Because each vaccine is a little different, the region and nation, as more testing data in larger populations emerges, might begin to see that some vaccines work better in certain populations, said van Bergen.
There has been a smaller number of people who have had significant allergic reactions to the two vaccines on the market right now, but that might not be solely attributable to the vaccines themselves, and as more data comes forth it might be determined that someone of a certain medical profile might be a better candidate for a certain vaccine, she said.
Studies still need to be done on vaccines and the population under 18, said Richardson.
And the threshold for herd immunity by vaccination is still an open question, said van Bergen.
“The two presentations of the vaccine currently in use are created to prevent symptomatic illness,” she said. “So if you receive the vaccine and you’re exposed to the virus, you’re less likely to develop symptoms of the illness. What’s less clear in the data right now is whether you can then transmit the virus. With traditional vaccines, we know that it prevents transmission … That prevention of transmission is less clear with these two presentations. We’re still cautioning folks that it’s important to get the vaccine because if you’re exposed the symptoms will not be as bad or you may not even experience symptoms. But we’re not sure if you’re still able to transmit it to others in your community.”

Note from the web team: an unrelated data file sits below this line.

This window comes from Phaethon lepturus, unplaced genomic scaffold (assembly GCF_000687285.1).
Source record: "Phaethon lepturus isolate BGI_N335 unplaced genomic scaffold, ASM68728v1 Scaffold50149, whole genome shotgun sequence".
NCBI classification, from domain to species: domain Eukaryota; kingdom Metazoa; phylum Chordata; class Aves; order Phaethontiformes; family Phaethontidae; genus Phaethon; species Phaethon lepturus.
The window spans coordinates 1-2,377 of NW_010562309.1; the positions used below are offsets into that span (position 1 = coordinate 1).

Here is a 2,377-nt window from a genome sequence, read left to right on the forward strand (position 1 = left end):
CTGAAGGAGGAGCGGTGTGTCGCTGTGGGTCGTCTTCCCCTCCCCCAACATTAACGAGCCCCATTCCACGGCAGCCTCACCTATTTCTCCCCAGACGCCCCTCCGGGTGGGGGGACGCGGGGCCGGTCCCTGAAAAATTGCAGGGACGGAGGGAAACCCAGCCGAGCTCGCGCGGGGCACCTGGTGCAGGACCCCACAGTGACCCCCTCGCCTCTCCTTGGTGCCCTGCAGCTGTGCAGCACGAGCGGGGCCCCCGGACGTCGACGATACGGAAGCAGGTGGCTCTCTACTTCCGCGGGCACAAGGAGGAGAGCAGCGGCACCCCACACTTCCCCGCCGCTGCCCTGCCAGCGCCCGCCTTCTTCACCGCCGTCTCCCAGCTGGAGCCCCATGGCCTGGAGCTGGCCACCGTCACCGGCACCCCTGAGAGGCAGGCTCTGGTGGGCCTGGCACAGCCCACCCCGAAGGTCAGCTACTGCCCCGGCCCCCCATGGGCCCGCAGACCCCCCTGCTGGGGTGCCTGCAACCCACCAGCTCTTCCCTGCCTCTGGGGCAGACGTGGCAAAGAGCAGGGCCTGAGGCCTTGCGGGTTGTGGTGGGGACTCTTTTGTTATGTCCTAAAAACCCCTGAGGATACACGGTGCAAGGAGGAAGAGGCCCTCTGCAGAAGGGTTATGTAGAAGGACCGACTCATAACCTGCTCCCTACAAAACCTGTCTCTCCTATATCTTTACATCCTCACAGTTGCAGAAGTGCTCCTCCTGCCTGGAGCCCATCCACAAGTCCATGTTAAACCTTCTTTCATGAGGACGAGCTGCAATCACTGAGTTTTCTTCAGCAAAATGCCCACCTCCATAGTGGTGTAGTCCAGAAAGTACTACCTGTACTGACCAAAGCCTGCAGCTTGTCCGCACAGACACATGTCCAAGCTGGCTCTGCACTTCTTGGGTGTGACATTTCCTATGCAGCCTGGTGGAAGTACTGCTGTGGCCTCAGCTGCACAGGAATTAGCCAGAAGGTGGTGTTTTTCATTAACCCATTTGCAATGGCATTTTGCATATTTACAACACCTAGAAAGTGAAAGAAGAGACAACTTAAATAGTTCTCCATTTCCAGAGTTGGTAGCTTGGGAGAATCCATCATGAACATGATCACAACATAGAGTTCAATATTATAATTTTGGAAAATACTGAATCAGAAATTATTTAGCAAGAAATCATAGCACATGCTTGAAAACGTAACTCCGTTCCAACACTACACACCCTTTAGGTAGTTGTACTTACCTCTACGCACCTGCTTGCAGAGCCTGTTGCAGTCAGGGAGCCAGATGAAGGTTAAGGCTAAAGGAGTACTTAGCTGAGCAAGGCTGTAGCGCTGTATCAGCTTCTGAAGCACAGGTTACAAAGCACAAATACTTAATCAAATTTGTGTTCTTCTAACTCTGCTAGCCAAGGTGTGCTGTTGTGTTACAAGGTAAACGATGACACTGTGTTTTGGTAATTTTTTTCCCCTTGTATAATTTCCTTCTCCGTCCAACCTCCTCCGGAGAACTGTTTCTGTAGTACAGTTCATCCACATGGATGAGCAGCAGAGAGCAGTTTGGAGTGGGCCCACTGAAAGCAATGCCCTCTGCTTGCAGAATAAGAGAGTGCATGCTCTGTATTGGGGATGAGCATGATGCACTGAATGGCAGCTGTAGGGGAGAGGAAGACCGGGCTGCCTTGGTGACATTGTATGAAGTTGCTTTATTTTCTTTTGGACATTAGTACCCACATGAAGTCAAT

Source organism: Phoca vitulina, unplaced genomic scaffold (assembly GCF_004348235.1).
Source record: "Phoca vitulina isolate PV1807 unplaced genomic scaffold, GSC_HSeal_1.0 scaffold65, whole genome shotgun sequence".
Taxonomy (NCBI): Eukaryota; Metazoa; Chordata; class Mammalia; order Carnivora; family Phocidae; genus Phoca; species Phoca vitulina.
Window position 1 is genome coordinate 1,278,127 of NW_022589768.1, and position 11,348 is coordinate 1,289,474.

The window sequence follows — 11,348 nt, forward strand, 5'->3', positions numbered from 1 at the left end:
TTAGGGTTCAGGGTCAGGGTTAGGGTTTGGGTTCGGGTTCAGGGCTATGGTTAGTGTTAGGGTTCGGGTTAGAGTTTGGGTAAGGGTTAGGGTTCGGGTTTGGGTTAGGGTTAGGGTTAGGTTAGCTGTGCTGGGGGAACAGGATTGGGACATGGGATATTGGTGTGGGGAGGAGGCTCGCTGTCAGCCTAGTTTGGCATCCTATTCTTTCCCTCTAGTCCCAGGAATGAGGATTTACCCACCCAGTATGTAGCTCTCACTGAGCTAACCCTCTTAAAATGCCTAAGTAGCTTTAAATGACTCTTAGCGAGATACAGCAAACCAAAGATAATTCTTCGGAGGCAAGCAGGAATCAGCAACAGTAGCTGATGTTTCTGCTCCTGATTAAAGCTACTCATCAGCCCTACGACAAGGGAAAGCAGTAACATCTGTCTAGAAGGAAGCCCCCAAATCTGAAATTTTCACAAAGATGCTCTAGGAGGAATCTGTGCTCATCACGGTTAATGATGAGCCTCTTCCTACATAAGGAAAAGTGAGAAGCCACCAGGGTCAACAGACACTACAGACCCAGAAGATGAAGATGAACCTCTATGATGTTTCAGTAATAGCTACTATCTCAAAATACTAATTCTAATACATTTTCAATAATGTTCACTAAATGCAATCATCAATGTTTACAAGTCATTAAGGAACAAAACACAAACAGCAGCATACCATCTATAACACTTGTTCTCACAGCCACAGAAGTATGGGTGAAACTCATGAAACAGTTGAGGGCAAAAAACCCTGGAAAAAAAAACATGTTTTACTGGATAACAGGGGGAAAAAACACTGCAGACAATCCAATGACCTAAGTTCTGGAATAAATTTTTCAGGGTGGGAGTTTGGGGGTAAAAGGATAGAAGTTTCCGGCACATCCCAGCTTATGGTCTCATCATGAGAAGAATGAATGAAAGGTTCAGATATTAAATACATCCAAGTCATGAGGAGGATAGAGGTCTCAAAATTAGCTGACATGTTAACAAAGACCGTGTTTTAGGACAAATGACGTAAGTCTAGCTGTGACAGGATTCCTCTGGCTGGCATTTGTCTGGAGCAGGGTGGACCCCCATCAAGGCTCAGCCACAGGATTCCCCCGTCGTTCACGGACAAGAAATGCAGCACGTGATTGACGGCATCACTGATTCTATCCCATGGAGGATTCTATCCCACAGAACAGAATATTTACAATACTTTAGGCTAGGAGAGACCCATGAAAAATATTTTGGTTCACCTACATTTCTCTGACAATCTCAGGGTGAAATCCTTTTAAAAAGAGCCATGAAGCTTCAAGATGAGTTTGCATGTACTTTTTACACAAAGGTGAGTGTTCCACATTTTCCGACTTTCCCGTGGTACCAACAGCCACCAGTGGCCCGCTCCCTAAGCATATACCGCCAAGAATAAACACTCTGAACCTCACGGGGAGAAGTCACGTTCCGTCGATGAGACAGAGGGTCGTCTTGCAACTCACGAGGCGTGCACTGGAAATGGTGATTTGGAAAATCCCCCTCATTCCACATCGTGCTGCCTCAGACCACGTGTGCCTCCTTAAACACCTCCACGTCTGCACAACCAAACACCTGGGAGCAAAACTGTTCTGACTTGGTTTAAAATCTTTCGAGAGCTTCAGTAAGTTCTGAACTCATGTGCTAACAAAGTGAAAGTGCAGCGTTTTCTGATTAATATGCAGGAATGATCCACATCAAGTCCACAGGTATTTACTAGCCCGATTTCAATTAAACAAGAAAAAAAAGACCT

As the data is compiled, that question will get closer to an answer, she said.
And as the COVID-19 variant in the United Kingdom makes its way to the U.S., communities with high rates of vaccinations that don’t show transmission might be a good indicator that the vaccine is working against transmission, she said.
van Bergen also spoke of “vaccine hesitancy.”
“We are confident these vaccines are safe and effective and were very pleased that across the region our partners are being very public, not just organizations, but individual employees being public about showing themselves getting the vaccine and really helping to demonstrate to our community members that these are safe, that they are an important part of the process of getting back to something that feels a little more like normal,” she said. “We are trying to encourage folks that there is good science behind vaccines, that they are safe, that they are effective and there are reliable places to go for information if they have questions, including the consortium web site, which provides some information and also directs them to reliable resources.”
Francine Morgan, director of community relations director for NCHC, said, “Having a safe source of information is critical. We are trying to position ourselves to provide that information.”